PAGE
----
The seaside town of Baiona (Bayona), on the west coast of Galicia, is a modern resort with a long history. The earliest settlement dates back to 140 BC. Ownership of the town has changed hands many times, as has its name. For a short period, back in 1388, it even fell into the hands of John of Gaunt, the first Duke of Lancaster and the sixteenth richest person in recorded history.
The modern town is dominated by the Castelo de Monterreal. This medieval fortress occupies a prominent position on an outcrop overlooking the entrance to the bay. Its construction began in the 12th century and continued through until the 17th century. Today, this magnificent castle is operated as a luxury hotel. It was purchased by the state in 1963 and after extensive renovations re-opened in 1966 as a Parador Hotel.
On a clear day, the castle grounds provide the perfect location to view the islands of Las Illas Estelas. This small archipelago consists of two main islands and a group of islets called As Serralleiras. Together they form a protective barrier, sheltering the bay from the worst of the Atlantic weather. They’re home to huge colonies of gulls and cormorants but it’s what lies below the waterline that makes these islands so special. On the 30th of January 1976 the Liberian registered cargo ship Ivy, ran aground in high seas. The ship broke into three pieces and sank with the loss of four lives. The wreck formed an artificial reef that has spawned a unique marine environment, teaming with an extensive variety of marine life.
Historically, Baiona is famous as the first place in Europe to hear of Columbus’ discovery of the New World. On the 1st of March 1493, Captain Martin Alonzo Pinzon of the ship Pinta, sailed into harbour with the news. The town celebrates this historic event with an annual fiesta The Pinta was one of three ships in Columbus’ fleet, Santa Maria and Niña being the others. An exact replica of the Pinta has become a floating museum. It’s moored in the harbour and shows visitors the life of a 15th century seaman.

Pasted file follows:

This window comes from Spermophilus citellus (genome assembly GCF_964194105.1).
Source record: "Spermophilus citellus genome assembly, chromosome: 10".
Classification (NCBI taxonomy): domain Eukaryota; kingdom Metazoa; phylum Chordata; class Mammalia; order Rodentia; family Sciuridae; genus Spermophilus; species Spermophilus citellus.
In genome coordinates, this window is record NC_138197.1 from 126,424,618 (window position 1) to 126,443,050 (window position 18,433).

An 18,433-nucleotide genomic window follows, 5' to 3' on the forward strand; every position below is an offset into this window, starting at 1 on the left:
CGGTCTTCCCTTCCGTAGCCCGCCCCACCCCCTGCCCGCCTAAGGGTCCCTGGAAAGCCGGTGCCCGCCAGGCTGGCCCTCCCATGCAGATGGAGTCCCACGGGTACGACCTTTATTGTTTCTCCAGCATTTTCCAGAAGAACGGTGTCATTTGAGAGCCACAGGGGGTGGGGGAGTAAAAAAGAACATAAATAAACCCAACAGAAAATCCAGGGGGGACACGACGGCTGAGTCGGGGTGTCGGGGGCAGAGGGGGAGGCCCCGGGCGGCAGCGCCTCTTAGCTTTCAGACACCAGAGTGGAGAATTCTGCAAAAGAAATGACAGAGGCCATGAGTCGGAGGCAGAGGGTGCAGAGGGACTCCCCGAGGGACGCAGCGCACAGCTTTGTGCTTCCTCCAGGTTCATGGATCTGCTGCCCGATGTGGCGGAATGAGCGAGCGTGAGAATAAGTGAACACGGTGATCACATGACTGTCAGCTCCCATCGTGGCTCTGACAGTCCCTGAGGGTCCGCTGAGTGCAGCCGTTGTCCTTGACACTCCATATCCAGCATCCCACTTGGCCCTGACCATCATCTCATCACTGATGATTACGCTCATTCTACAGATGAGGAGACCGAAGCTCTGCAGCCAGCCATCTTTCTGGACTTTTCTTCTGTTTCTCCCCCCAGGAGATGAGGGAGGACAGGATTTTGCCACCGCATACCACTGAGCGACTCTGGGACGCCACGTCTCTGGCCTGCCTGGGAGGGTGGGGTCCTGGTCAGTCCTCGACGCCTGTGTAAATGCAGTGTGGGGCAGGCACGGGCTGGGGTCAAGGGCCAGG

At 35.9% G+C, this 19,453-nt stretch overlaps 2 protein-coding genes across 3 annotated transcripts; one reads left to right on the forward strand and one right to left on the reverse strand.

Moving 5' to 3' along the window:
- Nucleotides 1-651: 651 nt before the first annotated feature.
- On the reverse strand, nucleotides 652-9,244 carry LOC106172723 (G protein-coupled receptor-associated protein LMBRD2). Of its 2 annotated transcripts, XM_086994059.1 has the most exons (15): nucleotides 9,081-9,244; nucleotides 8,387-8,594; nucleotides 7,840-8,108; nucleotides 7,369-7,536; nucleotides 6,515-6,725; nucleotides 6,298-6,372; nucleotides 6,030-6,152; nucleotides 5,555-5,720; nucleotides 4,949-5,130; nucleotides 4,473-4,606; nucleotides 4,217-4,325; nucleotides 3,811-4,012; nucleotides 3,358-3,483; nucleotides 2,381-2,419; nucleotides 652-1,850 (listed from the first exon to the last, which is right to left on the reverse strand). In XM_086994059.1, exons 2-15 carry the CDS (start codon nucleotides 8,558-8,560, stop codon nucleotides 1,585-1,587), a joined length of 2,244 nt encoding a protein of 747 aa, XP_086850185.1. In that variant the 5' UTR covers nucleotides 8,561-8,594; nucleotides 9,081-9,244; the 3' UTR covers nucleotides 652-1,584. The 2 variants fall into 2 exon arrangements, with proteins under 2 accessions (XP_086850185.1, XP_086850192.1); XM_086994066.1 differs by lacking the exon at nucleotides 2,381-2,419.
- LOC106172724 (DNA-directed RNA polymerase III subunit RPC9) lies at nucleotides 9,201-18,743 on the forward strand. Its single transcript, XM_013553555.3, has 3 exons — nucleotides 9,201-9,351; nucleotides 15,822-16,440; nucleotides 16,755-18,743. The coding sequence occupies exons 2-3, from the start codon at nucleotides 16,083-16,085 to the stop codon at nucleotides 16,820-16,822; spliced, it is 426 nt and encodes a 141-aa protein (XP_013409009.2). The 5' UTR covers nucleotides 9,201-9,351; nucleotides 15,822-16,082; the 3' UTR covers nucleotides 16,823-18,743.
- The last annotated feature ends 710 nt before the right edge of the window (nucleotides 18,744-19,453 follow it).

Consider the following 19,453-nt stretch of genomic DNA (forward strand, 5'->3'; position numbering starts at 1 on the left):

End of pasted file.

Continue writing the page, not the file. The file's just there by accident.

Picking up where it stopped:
At first sight, Baiona looks like many contemporary seaside resorts. A wide, sweeping promenade runs along the front. A variety of boats are moored in the harbour, from the smallest rowing boat to luxury super yachts. Opposite the prom is an endless line of souvenir shops, fish restaurants, and fast-food eateries but behind this modern façade is an historic old town.
This ancient world of narrow, cobbled lanes, medieval buildings, and small squares is in stark contrast to the modern seafront. Here you’ll find old churches and ancient fountains; and wherever you venture, the unmistakable smell of the sea.
Unlike some towns along the Galician coast, Baiona has managed to move with the times without sacrificing its historic heritage.
Copyright © 2014 Craig Briggs
Craig and Melanie own and operate a luxury farmhouse rental property called Campo Verde. To find out more about a stay at Campo Verde and Galicia in general, visit their website getaway-galicia
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